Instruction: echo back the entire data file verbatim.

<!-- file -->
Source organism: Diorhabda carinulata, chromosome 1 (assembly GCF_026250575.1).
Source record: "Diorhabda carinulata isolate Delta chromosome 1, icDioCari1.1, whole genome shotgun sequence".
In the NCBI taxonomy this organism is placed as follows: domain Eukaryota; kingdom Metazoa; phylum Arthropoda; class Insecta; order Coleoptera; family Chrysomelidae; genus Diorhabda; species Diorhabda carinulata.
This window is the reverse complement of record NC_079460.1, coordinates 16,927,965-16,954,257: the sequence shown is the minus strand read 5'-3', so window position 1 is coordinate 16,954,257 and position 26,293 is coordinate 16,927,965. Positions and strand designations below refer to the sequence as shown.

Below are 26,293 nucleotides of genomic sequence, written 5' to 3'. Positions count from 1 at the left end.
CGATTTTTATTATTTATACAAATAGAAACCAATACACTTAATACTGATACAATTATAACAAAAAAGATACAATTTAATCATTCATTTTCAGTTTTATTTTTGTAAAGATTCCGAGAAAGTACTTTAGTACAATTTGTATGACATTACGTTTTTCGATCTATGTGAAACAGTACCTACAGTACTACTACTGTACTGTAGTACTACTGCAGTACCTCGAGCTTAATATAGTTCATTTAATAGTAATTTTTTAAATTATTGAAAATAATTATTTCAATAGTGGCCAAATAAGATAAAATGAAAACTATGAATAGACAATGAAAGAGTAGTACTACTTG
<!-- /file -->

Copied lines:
Source organism: Diorhabda carinulata, chromosome 1 (assembly GCF_026250575.1).
Source record: "Diorhabda carinulata isolate Delta chromosome 1, icDioCari1.1, whole genome shotgun sequence".
In the NCBI taxonomy this organism is placed as follows: domain Eukaryota; kingdom Metazoa; phylum Arthropoda; class Insecta; order Coleoptera; family Chrysomelidae; genus Diorhabda; species Diorhabda carinulata.
This window is the reverse complement of record NC_079460.1, coordinates 16,927,965-16,954,257: the sequence shown is the minus strand read 5'-3', so window position 1 is coordinate 16,954,257 and position 26,293 is coordinate 16,927,965. Positions and strand designations below refer to the sequence as shown.

Below are 26,293 nucleotides of genomic sequence, written 5' to 3'. Positions count from 1 at the left end.
CGATTTTTATTATTTATACAAATAGAAACCAATACACTTAATACTGATACAATTATAACAAAAAAGATACAATTTAATCATTCATTTTCAGTTTTATTTTTGTAAAGATTCCGAGAAAGTACTTTAGTACAATTTGTATGACATTACGTTTTTCGATCTATGTGAAACAGTACCTACAGTACTACTACTGTACTGTAGTACTACTGCAGTACCTCGAGCTTAATATAGTTCATTTAATAGTAATTTTTTAAATTATTGAAAATAATTATTTCAATAGTGGCCAAATAAGATAAAATGAAAACTATGAATAGACAATGAAAGAGTAGTACTACTTG